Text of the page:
The 1991 Hockey Hall of Fame Induction Class was an exceptional group of four and brought closure to one of the greatest dynasties in the history of the National Hockey League. With their last playoff series win to date just two years away, the New York Islanders watched as two of their greatest became enshrined in the Hall.
Bossy’s establishment as probably the greatest hockey sniper actually started four years before he’d even played a game in the NHL. Mike played five years of junior hockey with Laval National in the QMJHL between 1972-73 and 1976-77. His first year consisted of just four games. However, his final four featured a non-stop flashing red light behind opponent’s nets.
In those four years, Bossy scored no less than 70 goals in a single season. He still owns, not only the QMJHL but, the Canadian Hockey League record for most career goals with 309 in just 264 regular season games.
Bossy was passed over by an incredible fourteen teams at the 1977 NHL Amateur Draft before the New York Islanders selected him fifteenth overall. That year, Dale McCourt of the OHL’s St. Catherines Fincups was the first overall pick, going to the Detroit Red Wings. All 18 first round picks played at least 80 games in the NHL. Mike was also taken in the fifth round of the WHA Amateur Draft that year, 44th overall by the Indianapolis Racers. One has to wonder just what would have happened if Bossy had gone the WHA route and played with Wayne Gretzky in 1978-79.
Mike’s NHL career was cut short at just ten seasons due to severe injuries. He played 752 regular season games between 1977-78 and 1986-87, all with the Islanders. He scored an amazing 573 goals and totalled 1,126 points. Bossy did not score less than 50 goals in each of his first nine seasons. He scored more than 60 in five of those. The lowest he finished in the NHL goal scoring race over those nine years was seventh. In the days before the Rocket Richard Trophy, Mike led the league twice.
Bossy was a Stanley Cup champion four times on Long Island. He was awarded the Calder Memorial Trophy in 1977-78 as the NHL’s rookie of the year.
Denis Potvin played parts of five years in the Ontario Hockey League (at the time OHA) with the Ottawa 67’s from 1967-68 to 1972-73. In his final year with Ottawa, the defenseman totalled a whopping 123 points in just 61 games, placing him fifth in the race for the Eddie Powers Trophy.
The Islanders added another piece to the puzzle when they drafted Potvin first overall at the 1973 NHL Amateur Draft. Denis was one of four first round picks that year to go on to play over 1,000 games in the NHL. The other three were Lanny McDonald, Bob Gainey and Rick Middleton.
Potvin played 1,060 regular season games in the National Hockey League from 1973-74 to 1987-88, scoring 310 goals and totalling 1,052 points from the blue line. Like Mike Bossy, Denis was awarded the Calder Trophy in 1973-74. He won three Norris Trophies in the NHL as the league’s top defenseman. That silverware sits beside his two Max Kaminsky Trophies he earned as top defenseman in the OHL. Of course, Potvin was also part of the four-time Stanley Cup winning Islanders Dynasty of the early 1980’s.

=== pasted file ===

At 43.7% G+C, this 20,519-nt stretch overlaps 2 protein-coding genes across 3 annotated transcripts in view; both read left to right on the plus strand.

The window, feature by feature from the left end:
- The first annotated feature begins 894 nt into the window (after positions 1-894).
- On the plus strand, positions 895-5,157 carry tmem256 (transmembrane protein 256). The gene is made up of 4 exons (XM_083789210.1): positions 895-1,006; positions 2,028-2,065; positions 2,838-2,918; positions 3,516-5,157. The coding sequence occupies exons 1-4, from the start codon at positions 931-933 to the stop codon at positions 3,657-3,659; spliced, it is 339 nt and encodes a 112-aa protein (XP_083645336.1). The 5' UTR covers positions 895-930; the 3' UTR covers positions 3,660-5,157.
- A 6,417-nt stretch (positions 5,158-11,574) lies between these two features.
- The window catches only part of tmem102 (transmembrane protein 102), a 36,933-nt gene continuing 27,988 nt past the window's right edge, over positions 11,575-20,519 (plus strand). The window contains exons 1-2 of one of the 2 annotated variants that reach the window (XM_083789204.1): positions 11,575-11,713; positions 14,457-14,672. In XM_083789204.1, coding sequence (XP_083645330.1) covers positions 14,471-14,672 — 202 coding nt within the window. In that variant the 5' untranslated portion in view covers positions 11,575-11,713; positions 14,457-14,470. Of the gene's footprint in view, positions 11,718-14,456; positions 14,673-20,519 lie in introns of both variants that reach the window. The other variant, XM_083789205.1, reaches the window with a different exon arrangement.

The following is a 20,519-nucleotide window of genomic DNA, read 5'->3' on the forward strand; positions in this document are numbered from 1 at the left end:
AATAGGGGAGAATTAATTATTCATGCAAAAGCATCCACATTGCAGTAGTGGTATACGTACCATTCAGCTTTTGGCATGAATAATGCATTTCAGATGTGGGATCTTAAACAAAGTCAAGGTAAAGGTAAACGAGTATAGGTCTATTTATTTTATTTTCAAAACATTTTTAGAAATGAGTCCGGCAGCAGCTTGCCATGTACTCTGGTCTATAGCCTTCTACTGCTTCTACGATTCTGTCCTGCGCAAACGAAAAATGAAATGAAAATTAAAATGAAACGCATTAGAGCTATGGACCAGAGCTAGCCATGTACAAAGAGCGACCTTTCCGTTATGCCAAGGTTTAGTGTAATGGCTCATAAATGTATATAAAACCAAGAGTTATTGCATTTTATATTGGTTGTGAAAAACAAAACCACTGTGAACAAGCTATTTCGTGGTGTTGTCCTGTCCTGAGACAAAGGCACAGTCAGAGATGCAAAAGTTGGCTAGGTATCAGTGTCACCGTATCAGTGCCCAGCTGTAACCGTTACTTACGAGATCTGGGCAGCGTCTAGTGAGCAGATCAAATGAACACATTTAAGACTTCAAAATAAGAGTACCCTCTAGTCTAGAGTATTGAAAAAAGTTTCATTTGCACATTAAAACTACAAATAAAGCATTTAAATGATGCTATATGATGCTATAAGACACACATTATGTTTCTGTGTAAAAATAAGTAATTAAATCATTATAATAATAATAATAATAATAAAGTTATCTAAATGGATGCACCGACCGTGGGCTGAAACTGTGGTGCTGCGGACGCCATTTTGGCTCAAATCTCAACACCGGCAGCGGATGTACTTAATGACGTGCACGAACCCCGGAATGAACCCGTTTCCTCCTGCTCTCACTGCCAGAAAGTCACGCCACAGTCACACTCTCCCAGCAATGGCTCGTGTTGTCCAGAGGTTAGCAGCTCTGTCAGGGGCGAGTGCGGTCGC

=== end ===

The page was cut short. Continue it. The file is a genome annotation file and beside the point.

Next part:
Smith played 483 regular season games in the NHL between 1936-37 and 1946-47. He started his career with the New York Rangers and ended it with the Chicago Black Hawks. Clint was part of the 1939-40 Stanley Cup champion Rangers, the last winners from Manhattan until Mark Messier led the team to victory in 1993-94.
Clint was a member of the 1943-44 Chicago Black Hawks who, despite finished the regular season below .500, reached the Stanley Cup finals. The Hawks were no match for the Montreal Canadiens, however, being swept in the series, four games to none. Smith was a two Lady Byng Trophy winner who passed away in 2009 at the age of 95.
Like Clint Smith, Bob Pulford waited a considerable amount of time before entering the Hockey Hall of Fame. Pulford’s NHL playing career ended after the 1971-72 season before moving on to a lengthy career in coaching and management with the Los Angeles Kings and Chicago Black Hawks.
Bob’s winning ways started in junior hockey with the Toronto Marlboros of the OHA. He played with the team from 1953-54 to 1955-56, helping them to consecutive Memorial Cup championships in his final two years. He would later win four Stanley Cup championships as a player with the Toronto Maple Leafs in the 1960’s.
Pulford played with Toronto from 1956-57 to 1969-70, followed by two years with the Los Angeles Kings, before retiring. He was captain of the Kings in his final year and ended his career playing 1,079 regular season games while scoring 281 goals and totalling 643 points.